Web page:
Traditionally, psychoanalysis is associated with individual therapy in a consulting room but for many years psychoanalytic clientele have diversified beyond the individual to couples, groups and communities. Its settings have increasingly moved out of the consulting room into various community settings including schools, universities, youth centres, community workers in community spaces, shipping containers and even a bus which transports mental health workers to a township where community members can attend psychotherapy interventions. The latter being the Ububele Ubuntu bus which is a mobile psychology “clinic” that goes to a community in Alexandra township in Johannesburg to offer psychological interventions, including play therapy for children.

I was astonished and deeply moved by the myriad presentations of various psychological interventions and research done in communities with often very little resources and funding. Over and over their work showed a positive impact on community members who received mental health support and therapy as well as positive ripple effects on their families.

An intervention on the Cape Flats included the collaboration of the South African Association of Jungian Analysts (SAAJA) and a non-profit organisation called Community Action towards a Safer Environment (CASE) worked together to introduce Expressive Sandwork in Hanover Park. Volunteers to facilitate this form of play therapy for children were mostly drawn from the Hanover Park community and were trained by a specialist in the field of Expressive Sandwork therapy.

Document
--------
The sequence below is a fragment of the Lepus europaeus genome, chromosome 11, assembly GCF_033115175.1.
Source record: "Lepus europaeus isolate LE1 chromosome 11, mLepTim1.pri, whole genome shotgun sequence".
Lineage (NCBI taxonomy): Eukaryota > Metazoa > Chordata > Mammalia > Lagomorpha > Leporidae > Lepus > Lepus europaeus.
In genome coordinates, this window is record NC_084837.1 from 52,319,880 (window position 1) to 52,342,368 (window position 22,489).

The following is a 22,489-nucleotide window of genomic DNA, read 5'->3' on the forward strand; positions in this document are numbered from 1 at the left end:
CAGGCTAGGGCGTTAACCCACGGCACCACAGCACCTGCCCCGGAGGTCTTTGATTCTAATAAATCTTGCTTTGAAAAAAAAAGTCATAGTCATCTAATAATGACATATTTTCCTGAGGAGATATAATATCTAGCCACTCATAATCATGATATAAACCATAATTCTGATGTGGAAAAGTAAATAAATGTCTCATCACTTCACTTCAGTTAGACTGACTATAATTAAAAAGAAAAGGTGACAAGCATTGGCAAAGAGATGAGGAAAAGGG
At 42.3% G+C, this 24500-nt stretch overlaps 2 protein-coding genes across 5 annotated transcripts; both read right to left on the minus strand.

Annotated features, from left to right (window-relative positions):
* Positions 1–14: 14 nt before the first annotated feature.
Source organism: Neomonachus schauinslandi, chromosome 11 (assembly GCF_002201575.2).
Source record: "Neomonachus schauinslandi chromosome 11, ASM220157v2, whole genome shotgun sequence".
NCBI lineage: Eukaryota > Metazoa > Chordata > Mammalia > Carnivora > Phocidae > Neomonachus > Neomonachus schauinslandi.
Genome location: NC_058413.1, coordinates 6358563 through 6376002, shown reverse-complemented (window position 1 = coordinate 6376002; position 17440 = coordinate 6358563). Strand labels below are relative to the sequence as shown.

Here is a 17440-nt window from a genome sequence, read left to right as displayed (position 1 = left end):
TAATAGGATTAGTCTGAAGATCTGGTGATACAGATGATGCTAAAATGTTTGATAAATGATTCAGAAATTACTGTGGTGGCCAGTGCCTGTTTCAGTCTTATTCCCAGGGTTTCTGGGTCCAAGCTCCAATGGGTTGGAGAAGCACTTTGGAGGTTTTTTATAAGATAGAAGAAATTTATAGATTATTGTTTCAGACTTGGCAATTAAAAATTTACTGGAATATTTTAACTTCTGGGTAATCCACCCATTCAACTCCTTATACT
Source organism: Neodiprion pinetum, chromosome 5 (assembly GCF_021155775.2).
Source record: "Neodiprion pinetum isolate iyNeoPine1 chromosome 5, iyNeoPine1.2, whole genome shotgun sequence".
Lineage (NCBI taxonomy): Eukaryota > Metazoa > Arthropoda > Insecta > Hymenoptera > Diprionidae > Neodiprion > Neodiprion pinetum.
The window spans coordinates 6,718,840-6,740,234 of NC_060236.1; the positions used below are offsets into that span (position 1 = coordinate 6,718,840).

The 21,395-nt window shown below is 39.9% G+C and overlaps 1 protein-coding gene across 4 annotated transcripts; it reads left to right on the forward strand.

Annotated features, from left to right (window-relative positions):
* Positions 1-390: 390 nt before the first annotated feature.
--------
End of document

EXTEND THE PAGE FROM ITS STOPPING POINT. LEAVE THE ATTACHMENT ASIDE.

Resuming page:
This intervention was based on Jung’s idea of the self-actualising capacity of the psyche, important elements of sandplay therapy, as well as on Freud’s idea of Free Clinics. This is a non-verbal group process, where each child pairs up with a trained adult volunteer, and spends an hour working in their own sand tray, using miniature figures to create a story which allows a profound expression of emotions and experiences of a traumatic nature. Many of these cases showed remarkable results in its ability to manifest powerful imagery which emerges from the psyche and allows suppressed emotions to be processed, leaving the child healed, more open and free to be a child again.

If we want to see the reduction of violence and abuse in our society, and live in a more peaceful and humane society we need to prioritise mental health again and not view it as a luxury or add-on to human development and prospering.

Jobs, money and housing alone will not make changes in people’s mindsets. According to psychoanalytic thinking, 85% of our choices, actions and motivations are influenced by unconscious forces.

The safety of all of us is threatened when large parts of our society are neglected, angry, desperate and hopeless. If you would like more information, email sapccontact@gmail.com

I want to end with a quote from our past Public Protector, Thuli Madonsela, on what ethical leadership is, and she says it is “influencing yourself and others in a productive way by doing the right things the right way.”

Carin-Lee Masters is a clinical psychologist in private practice. While she cannot enter into correspondence with individual readers, she will try to answer as many queries as possible through this column or refer you to organisations that can assist. You can write to her at helpmecarin@inl.co.za

You can also send a WhatsApp message or SMS to 082 264 7774.